When you register a domain with a hosting plan, it usually comes with an email feature which you can use for your organization. Usually, it runs in an open source platform. While days, weeks and months pass-by, you’ll notice that you’ve been receiving a lot of spam emails which eat-up not only your time deleting those emails, but also your computer resources and Internet bandwidth. Even though a spam protection is installed on your hosting server, spam emails grow by number night and day.
One available solution is to host your domain name’s email to Google Apps email. This Google service is part of Free Google Apps suite consisting of other Google services such as Calendar, Wave, Mobile, Contacts, Docs, Sites, and Chat.
When your domain is configured for Google Apps email, you’ll enjoy superb spam filtering protection, 7 GB mailbox capacity per account, worry-free email access and web-based interface access anytime anywhere. Moreover, Google offers free subscription Google Apps suite.
My assumption is that you can access your domain’s management console for you to be able to change or update DNS entries. For my domain, I can access it via http://domains.mydomainregistrar.com (this is just an example, don’t open this link). I also assume that you know how to upload files to your web server via FTP or by using a file manager from your domain’s management console.
Sign-up for Free Google Apps email is discussed in this tutorial. For different sign-up options, you may visit http://www.google.com/apps.
Here are the major steps to point your domain to Google Apps email.
1. Sign-up for Google Apps
2. Verify domain name ownership
3. Point your domain name’s MX record to Google server
Where to start?
(1) Sign-up for Free Google Apps email here https://www.google.com/a/cpanel/domain/new. Fill-out the form completely.
Create your first administrator account. You will use this account to manage your Google Apps settings. You may create any username, example firstname.lastname@example.org
After completing the sign-up process, you will be redirected to Google Apps login page as shown in the figure below. Here, you’ll have to enter the administrator account you just created.
After successful login, you will then be asked to Activate your Free Google Apps email. Click on ‘Activate Google Apps’ button.
(2) The next major step
Domain ownership verification. This means that you’ll have to prove that you are the owner or maybe the administrator of the domain.
There are many options available. The fastest verification process is by uploading an HTML file to your server. We’ll follow this verification process.
Follow the instruction and download the HTML file with Google code content in it. Upload it to the root directory of your domain, example http://yourdomain.com/googleb8ebe82e3378514d.html (this is just an example, you don’t have to open this link). You can use an FTP client program or you may access your hosting control panel. In my case, I use the CPanel which has a File Manager feature http://mydomain.com/cpanel. After upload, continue with the verification process.
Once verified successfully, you’ll see the Dashboard for your domain. You’ll notice at the bottom of the page that the email service is ‘Not Active’. It is because your domain’s MX (Mail Exchanger) records on the Internet is pointed somewhere else and not to Google.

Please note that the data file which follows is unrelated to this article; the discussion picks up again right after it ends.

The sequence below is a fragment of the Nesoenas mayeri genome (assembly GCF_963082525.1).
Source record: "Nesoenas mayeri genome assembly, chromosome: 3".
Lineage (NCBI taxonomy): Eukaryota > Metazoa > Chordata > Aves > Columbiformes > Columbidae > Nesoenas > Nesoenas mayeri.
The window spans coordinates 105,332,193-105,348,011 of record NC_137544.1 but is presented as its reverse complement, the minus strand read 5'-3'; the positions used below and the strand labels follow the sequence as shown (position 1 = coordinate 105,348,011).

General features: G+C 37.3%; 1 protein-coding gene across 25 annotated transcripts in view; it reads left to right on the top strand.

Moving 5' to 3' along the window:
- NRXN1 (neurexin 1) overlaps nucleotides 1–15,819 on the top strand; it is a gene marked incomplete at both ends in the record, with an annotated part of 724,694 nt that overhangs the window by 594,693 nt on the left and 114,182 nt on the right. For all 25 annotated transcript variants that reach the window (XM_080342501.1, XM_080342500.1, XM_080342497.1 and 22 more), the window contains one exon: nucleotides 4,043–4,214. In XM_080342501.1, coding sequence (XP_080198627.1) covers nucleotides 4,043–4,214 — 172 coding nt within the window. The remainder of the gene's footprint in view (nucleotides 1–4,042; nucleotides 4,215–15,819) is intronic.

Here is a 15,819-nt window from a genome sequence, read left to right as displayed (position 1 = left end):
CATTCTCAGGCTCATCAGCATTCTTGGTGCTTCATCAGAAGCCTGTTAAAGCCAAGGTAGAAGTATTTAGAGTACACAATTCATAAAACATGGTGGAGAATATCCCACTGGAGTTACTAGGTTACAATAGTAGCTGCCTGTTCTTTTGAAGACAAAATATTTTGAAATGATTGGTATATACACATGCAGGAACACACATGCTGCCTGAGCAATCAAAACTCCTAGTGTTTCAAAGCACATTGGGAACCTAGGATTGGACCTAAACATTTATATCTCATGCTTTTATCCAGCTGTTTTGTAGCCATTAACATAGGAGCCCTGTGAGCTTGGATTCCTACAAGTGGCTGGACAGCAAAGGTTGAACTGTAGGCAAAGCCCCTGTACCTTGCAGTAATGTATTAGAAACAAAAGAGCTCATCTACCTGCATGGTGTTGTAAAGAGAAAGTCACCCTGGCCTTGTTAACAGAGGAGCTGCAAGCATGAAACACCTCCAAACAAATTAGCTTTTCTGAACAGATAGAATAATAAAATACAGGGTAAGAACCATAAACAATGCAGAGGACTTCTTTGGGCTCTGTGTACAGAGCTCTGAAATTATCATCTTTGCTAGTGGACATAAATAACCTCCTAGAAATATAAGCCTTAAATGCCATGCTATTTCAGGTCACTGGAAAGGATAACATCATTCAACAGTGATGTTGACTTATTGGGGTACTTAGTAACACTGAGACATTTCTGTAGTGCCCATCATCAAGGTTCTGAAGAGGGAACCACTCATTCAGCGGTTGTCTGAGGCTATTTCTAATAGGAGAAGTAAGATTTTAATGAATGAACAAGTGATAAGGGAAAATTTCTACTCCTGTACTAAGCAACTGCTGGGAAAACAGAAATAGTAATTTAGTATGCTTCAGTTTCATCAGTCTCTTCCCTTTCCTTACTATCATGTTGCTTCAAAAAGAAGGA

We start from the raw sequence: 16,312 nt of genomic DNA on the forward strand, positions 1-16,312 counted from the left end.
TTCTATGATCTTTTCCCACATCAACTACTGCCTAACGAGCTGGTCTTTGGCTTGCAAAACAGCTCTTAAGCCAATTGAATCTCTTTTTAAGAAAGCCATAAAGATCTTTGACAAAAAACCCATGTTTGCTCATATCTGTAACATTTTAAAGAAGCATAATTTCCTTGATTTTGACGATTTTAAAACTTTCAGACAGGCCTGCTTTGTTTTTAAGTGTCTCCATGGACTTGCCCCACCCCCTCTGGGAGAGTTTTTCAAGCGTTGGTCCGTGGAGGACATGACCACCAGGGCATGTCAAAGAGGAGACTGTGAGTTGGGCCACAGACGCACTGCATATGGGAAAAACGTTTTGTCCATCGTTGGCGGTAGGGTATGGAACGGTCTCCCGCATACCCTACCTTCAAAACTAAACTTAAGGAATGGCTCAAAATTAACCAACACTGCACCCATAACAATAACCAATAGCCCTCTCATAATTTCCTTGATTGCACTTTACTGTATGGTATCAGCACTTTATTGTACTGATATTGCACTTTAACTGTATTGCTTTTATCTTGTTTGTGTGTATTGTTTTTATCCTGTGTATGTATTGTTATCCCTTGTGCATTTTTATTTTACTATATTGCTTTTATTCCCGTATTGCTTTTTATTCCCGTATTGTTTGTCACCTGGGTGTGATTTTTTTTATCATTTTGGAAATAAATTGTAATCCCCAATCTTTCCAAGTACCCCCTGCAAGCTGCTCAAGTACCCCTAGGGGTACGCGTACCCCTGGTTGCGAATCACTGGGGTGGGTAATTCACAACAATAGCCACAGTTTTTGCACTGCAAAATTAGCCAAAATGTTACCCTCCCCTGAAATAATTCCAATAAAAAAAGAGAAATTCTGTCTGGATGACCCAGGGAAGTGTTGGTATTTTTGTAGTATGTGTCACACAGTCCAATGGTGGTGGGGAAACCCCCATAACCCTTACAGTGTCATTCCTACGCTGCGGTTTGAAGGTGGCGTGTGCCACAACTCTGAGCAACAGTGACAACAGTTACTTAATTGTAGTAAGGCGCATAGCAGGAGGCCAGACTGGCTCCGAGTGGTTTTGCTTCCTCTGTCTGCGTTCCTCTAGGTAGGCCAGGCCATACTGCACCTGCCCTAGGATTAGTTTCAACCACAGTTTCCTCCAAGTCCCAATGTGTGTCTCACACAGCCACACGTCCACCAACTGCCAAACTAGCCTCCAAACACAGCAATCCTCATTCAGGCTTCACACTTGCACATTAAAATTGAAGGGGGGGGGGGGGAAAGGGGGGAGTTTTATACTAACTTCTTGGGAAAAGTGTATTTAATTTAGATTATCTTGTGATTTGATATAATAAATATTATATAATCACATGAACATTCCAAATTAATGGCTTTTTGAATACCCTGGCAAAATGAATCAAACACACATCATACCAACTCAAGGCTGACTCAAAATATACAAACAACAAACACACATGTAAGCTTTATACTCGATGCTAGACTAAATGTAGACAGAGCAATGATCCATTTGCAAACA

(3) Now the Third major step
Change your domain’s MX (Mail Exchanger) record and point it to Google hosts. To do this, login to your domain’s management console. In this case, I’ll use my domain’s management console via http://domains.mydomainregistrar.com (this is just an example, don’t open this link).
Warning: If you do this, your existing email service might not work properly due to the 24 mins – 48 hours period propagation of your domain’s DNS entry. To learn more about DNS propagation, visit http://www.ultrawebsitehosting.com/glossary/what-is-domain-propagation.php. I would suggest that you do this process over the weekend. Or you may do so as long as you have a go signal from your boss.
You’ll find the DNS management link from the figure below. This is the domain management console provided by my domain registrar. If you don’t know what’s the URL, call your domain registrar and ask for their assistance.
Click the DNS link or something like DNS Entries, DNS Management, DNS, DNS records, etc.
Locate a link such as or similar to Add MX entry.
Note that the figure below shows no MX record since this is a newly registered domain name.
Repeat the process and add the following MX records and priority level (use copy and paste). See sample screenshot below.
MX Record Priority (10, 20 or 30)
Note: Just leave Zone as blank.
After adding all the MX records, you should be able to view/see a summary of the MX record entries. Here’s my example.
Wait until the DNS propagation is completed (Meaning Google server knows that your domain’s MX records are configured for Google Apps).
You’ll know it once the status of the email service becomes ‘Active’ on the Free Google Apps email dashboard.
To open your Google Apps management console http://google.com/a/yourdomainname (complete with domain suffix ex. .com)
You can also add a CNAME record to your DNS so that email users including Google Apps administration console URL can be remembered easily. In the example below, I added a CNAME record mail.mydomain.com. By doing this, email users can type http://mail.mydomain.com to access their mailboxes.
Host Name: mail.mydomain.com
Since this is also an update to your DNS entry, wait until the propagation is completed. I tried it and after an hour, I can already access the URL http://mail.mydomain.com.
That’s it for now. I hope this helps.
If you have questions, please leave your comments below.
This article was originally posted by my sister at http://hubpages.com/hub/How-to-host-your-email-in-Google-mail-Gmail-using-your-own-domain-name